Understanding Elixir Agent

This and the other “Deck” posts are a repurposing of flashcard study decks to Q&A blog posts.

What is an Elixir Agent?

They are a means of spawning an Elixir Process but with added the intention of keeping track of state.

When should you used an Agent vs GenServer?

This is a matter of the developers personal preference. `Agent` requires less code to write, but is slightly less efficient than a GenServer.

Agents are said to separate the client and server API's, explain this through an example Server:

# Compute in the agent/server 
def get_something(agent) do 
  Agent.get(agent, fn state -> do_something_expensive(state) end)

# Compute in the agent/client 
def get_something(agent) do 
  Agent.get(agent, & &1) |> do_something_expensive() 

In the first get_something function above the agent process is calling the do_something_expensive/1 function. In the second get_something function it is client process (the process that called get_something/1) that computes do_something_expensive/1. In the case of a long running process it is generally preferred to handle the expensive function in the client so the Agent is not blocked. If the function were do_something_inexpensive where the process would not be blocked by heavy compute, then it could make more sense to handle it within the agent process. Code example from https://hexdocs.pm/elixir/1.12/Agent.html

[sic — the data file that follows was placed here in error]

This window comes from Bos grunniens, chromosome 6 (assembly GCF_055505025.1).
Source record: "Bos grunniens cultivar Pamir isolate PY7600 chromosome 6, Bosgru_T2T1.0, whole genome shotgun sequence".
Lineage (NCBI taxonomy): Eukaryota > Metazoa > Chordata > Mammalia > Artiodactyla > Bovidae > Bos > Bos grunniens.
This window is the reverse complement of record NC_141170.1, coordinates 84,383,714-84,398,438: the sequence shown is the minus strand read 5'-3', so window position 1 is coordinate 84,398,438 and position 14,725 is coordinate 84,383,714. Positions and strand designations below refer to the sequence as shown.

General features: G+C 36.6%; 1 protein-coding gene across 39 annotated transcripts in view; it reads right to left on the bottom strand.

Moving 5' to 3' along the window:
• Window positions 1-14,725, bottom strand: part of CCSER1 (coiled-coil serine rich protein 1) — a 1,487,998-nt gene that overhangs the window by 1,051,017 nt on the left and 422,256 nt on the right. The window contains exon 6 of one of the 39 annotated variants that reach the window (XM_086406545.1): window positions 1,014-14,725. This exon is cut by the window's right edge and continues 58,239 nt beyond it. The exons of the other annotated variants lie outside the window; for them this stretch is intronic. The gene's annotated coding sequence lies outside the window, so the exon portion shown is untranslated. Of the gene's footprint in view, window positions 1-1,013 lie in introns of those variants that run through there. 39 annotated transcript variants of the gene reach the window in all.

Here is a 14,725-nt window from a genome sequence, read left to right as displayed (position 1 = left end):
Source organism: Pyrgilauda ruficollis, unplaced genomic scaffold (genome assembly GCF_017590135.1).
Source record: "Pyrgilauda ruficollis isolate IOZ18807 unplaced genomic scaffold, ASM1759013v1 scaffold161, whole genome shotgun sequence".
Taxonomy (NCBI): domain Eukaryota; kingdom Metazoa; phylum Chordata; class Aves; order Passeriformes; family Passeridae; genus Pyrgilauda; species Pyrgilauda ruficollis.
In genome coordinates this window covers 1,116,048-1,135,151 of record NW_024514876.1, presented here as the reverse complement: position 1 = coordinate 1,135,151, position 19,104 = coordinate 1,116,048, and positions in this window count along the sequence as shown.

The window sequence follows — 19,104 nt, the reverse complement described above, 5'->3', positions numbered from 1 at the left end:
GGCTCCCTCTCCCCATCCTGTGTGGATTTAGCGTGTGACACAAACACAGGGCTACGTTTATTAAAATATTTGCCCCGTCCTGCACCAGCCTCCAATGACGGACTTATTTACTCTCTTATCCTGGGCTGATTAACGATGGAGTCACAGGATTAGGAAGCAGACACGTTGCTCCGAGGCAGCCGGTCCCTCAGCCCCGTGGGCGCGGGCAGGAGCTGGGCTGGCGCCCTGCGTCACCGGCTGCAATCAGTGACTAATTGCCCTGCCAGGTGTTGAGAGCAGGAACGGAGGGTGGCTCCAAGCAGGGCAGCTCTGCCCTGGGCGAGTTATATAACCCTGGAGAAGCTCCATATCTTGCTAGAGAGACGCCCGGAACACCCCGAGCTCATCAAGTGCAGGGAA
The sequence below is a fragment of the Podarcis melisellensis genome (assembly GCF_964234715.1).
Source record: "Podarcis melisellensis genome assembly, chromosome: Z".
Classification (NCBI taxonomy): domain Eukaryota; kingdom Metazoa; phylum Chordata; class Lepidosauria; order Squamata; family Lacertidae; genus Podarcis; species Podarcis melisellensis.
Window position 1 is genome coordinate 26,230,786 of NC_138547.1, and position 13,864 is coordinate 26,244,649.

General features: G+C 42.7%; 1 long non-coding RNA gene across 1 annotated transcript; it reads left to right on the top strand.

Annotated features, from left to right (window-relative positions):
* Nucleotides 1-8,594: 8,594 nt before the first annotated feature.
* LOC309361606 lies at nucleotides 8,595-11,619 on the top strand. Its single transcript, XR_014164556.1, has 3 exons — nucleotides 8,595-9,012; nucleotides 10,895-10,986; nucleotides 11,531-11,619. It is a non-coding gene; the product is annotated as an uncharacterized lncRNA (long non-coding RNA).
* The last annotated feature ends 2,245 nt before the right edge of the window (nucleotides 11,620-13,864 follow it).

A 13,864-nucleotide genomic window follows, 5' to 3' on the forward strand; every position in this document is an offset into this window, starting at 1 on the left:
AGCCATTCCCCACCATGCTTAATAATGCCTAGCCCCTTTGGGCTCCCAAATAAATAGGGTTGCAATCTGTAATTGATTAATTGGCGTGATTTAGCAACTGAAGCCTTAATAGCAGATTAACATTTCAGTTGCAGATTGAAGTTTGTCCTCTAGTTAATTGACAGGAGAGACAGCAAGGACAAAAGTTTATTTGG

Why do we not want clients to be able to pass callback functions to the Agent?

If the client were to pass in a function that does a lot of processing the `Agent` would be blocked until the request is completed. Keeping the client and server API's separate alleviates this concern.

Are Agents usually supervised or unsupervised?

Supervised. An `Agent` is usually started under a `Supervisor`.